In order to dampen lower frequency signals which may be ascribed to the vibrating motion, a termination of heavy metal, such as a lead termination 32, is suitably attached to the upper edge of the brass rod 30. The noise emitted from a structural defect such as a fatigue crack or other imperfection may be anywhere in frequency from the low kilohertz region up to the megahertz region and hence requires a wideband pick-up device to determine the source of the noise while suppressing the applied vibration signal. Electrical leads 34 and 36, respectively connected to the brass rod 30 and cone 26, feed these wideband noise emission signals from the ceramic disc 28 to a conventional high pass filter 38 which filters out vibrational signals from the source. Leads 40 and 42 are connected between the output of the high pass filter 38 and an appropriate measuring or detecting utilization device 44. This may include an oscilloscope, voltmeter, recorder or spectrum analyzer. By using several ceramic transducers 24, a triangulation scheme may be employed to locate a detected imperfection.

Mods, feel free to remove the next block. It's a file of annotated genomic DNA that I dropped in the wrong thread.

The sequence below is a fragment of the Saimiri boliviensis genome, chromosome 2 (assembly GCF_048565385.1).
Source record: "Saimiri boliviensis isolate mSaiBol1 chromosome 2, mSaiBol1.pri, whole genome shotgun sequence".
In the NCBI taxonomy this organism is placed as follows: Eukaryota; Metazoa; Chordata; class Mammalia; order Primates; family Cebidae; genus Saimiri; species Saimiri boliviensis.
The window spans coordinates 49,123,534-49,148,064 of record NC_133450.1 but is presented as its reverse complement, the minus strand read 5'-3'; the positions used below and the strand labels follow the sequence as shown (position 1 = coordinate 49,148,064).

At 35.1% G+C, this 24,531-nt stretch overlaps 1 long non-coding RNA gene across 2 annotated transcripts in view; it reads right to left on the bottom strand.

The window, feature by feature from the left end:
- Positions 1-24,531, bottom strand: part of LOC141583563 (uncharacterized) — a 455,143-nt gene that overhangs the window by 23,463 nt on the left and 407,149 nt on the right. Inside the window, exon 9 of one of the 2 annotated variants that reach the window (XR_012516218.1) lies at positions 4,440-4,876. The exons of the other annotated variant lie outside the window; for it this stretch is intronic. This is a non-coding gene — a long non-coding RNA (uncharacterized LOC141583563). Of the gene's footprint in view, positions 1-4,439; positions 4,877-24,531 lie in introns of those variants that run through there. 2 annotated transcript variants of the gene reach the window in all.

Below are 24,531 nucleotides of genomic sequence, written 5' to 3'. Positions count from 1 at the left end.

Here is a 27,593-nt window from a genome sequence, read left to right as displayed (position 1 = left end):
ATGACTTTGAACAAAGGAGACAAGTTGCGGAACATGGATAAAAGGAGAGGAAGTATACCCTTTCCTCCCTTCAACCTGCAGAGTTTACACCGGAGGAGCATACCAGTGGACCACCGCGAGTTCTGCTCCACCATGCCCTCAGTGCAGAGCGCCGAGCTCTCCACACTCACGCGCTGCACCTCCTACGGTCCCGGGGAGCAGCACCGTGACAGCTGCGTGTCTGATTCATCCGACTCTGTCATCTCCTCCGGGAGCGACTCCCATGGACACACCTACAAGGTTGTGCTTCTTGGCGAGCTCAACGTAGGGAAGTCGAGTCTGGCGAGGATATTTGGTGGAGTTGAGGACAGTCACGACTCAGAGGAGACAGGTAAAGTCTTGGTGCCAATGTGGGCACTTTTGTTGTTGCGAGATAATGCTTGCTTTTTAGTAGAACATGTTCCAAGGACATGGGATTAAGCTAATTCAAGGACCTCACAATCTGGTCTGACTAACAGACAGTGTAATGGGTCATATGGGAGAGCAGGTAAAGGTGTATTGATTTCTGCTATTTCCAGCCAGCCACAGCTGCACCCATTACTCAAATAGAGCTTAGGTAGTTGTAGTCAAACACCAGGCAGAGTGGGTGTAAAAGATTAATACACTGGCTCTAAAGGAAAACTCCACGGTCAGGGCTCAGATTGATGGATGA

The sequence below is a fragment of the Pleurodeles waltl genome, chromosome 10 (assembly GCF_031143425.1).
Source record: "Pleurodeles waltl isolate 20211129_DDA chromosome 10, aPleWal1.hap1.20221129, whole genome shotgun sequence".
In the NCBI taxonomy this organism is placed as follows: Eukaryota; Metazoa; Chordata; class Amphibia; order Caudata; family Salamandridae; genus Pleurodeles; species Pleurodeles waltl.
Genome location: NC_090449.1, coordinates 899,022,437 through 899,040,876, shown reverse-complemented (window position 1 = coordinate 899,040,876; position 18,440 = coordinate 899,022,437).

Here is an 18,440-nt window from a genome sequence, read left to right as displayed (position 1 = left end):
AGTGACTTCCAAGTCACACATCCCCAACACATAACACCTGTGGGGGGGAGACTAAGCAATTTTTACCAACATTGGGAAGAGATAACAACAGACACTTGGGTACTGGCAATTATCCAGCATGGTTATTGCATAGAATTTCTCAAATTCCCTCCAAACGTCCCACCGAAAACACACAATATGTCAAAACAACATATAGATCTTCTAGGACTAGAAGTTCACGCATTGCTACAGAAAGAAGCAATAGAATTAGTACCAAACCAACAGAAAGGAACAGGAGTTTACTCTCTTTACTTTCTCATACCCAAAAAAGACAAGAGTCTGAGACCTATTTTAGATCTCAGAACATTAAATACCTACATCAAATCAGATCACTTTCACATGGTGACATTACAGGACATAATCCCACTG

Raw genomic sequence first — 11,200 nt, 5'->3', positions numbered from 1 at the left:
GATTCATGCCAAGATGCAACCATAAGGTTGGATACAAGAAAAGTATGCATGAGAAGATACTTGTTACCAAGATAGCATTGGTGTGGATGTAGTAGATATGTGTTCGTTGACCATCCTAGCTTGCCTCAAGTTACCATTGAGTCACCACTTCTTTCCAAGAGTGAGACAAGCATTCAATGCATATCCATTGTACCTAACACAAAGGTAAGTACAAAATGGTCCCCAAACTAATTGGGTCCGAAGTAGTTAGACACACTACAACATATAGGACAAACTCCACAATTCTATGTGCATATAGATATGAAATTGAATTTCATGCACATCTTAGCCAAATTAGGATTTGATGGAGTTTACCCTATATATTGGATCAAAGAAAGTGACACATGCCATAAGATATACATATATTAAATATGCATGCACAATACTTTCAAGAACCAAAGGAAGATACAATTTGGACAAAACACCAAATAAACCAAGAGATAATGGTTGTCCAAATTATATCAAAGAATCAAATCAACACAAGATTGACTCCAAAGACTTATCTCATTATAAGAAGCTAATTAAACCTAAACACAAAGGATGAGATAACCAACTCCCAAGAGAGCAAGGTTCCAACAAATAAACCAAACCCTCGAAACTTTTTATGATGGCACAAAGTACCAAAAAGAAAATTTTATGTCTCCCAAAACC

We wish it to be understood that we do not desire to be limited to the exact details of construction shown and described, for obvious modifications can be made by a person skilled in the art.

Patent Citations
Cited PatentFiling datePublication dateApplicantTitle
US2014410 *Jul 20, 1928Sep 17, 1935Pierce George WElectromagnetostrictive vibrator
US2559565 *Dec 24, 1947Jul 3, 1951Robert E CrockettMagnetic separator
US3529465 *Feb 23, 1968Sep 22, 1970Wolfgang EisenmengerFatigue testing and apparatus therefor
US3985024 *Feb 28, 1975Oct 12, 1976Grumman CorporationAcoustic emission process and system for improved flaw source location
US4089224 *Feb 25, 1977May 16, 1978The United States Of America As Represented By The Secretary Of The NavyAcoustic emission fatigue analyzer